Quentin Tarantino is celebrating 20 years as a moviemaker by releasing eight of his iconic films in one Blu-Ray package. They had us with the package's cover, a Mondo art drawing of the man himself, wielding a camera.
The Blu-Ray set includes Inglourious Basterds, Kill Bill Vol. 1 and 2, Reservoir Dogs, True Romance, Pulp Fiction, Jackie Brown and Death Proof.
Having all those movies he directed or simply wrote (True Romance) in one package would be enough for any Tarantino fan. But, as is the case with most retrospective home video releases, the proof of a set’s worth is in the extras pudding. The Tarantino XX collection contains five hours of brand new material as part of a 15-hour special features gift to movie fanatics everywhere.
Two full discs in the 10-disc collection feature some stellar material that even non-Tarantino fans can treasure. As a critic, it’s easy to see our appreciation for the piece Critics Corner: The Films of Quentin Tarantino -- where the filmmaker’s excellence is put into perspective.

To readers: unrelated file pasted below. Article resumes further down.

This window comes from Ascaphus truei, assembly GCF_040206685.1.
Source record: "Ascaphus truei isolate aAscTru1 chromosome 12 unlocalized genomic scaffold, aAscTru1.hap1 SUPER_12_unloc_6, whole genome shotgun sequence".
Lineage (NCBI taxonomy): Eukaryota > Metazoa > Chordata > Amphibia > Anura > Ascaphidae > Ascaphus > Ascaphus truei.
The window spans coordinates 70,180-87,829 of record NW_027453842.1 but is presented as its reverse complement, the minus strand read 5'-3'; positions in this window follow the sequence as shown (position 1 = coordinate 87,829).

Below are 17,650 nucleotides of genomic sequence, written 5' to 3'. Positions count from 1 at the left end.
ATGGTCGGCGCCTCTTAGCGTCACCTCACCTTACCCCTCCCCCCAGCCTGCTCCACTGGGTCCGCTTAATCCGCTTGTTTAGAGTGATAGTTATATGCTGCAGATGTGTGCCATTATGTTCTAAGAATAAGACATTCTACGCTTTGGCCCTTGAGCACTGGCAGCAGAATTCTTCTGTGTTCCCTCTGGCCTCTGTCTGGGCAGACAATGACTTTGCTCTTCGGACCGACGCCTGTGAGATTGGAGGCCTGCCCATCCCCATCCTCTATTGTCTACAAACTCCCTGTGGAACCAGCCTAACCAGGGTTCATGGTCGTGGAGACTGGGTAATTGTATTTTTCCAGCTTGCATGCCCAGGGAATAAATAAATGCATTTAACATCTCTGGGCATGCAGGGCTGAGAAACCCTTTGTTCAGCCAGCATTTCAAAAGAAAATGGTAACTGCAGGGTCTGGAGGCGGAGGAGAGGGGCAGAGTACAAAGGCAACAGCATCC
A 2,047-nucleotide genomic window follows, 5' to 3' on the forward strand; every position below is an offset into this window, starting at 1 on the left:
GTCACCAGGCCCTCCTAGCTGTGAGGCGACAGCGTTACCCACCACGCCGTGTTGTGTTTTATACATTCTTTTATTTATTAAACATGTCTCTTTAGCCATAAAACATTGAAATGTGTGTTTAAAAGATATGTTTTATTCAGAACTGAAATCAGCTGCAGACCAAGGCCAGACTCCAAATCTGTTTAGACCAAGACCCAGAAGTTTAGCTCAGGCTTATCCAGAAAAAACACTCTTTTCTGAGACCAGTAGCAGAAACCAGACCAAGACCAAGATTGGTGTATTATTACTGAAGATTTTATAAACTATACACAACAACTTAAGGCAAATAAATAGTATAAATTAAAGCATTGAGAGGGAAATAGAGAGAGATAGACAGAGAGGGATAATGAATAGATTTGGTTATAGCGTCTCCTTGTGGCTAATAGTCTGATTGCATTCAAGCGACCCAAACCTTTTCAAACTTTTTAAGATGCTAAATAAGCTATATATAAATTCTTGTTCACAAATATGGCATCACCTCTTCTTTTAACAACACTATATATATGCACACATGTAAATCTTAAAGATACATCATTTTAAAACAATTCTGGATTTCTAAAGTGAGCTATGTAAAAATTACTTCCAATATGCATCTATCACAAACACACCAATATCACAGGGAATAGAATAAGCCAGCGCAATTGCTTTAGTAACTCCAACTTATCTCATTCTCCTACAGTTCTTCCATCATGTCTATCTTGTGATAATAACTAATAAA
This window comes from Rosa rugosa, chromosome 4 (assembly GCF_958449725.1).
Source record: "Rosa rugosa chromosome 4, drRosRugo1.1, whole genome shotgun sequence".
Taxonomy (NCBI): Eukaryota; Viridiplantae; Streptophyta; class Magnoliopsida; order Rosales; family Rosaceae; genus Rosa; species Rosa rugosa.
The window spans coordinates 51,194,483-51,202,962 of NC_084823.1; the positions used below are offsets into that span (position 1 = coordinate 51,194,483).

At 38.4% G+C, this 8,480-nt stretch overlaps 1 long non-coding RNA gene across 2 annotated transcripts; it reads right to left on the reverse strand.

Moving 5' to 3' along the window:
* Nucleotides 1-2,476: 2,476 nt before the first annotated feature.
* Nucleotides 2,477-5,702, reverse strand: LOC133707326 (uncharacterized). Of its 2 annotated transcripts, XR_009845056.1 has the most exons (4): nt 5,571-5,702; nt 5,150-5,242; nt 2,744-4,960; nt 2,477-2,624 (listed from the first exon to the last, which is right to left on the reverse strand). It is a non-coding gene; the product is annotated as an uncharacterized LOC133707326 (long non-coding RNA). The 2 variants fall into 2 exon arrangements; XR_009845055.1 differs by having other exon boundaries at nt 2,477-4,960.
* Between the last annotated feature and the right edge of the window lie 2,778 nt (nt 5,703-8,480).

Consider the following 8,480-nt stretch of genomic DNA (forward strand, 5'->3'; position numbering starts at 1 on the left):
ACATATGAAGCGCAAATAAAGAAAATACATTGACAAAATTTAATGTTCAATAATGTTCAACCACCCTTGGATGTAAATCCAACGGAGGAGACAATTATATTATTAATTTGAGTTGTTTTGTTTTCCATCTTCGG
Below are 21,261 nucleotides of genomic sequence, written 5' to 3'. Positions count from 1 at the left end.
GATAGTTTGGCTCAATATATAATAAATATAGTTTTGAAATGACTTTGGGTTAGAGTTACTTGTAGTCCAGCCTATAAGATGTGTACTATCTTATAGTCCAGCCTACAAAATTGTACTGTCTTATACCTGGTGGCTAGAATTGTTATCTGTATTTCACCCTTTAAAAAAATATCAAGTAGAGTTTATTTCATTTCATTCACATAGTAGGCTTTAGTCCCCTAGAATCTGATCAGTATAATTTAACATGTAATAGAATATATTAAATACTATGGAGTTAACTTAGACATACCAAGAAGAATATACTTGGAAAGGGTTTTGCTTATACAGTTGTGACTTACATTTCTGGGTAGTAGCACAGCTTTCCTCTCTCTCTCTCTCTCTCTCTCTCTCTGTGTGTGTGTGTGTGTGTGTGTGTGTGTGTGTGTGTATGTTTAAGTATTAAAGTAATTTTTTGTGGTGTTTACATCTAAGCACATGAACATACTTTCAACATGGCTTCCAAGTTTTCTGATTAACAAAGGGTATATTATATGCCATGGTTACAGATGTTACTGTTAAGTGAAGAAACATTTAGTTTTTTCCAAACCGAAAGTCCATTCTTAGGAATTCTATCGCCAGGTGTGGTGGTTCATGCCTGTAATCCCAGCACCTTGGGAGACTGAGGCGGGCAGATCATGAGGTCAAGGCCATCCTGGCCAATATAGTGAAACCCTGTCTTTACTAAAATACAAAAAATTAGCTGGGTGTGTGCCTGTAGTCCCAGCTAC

The 20 Years of Filmmaking video is just as priceless. It is an in-depth look at the filmmaker from his first feature, Reservoir Dogs, through his most recent Oscar-nominated film -- Inglourious Basterds.
Ridley and his brother Tony Scott are notorious directors for creating Blu-Ray editions of their films that are better than the theatrical (Blade Runner anyone?). As part of the Tarantino XX collection, Tony’s True Romance is presented in its Director’s Cut form. Of particular note, and a surprising one I know, is the audio commentary for the film given by the man who is honored by this entire collection. Tarantino's insight into the film, as the one who didn't direct it… is as unique a take on the creative mind of Tarantino as exists.
Jackie Brown may be one of Tarantino’s must undervalued movies. It’s been gaining more and more attention with the passage of time. The creative team for Jackie Brown reunited at a Los Angeles County Museum of Art event for the film recently and a video crew caught the entire event. The bonus feature on their perspective of that film’s place in history is truly fascinating and proves that sometimes things do get better with age.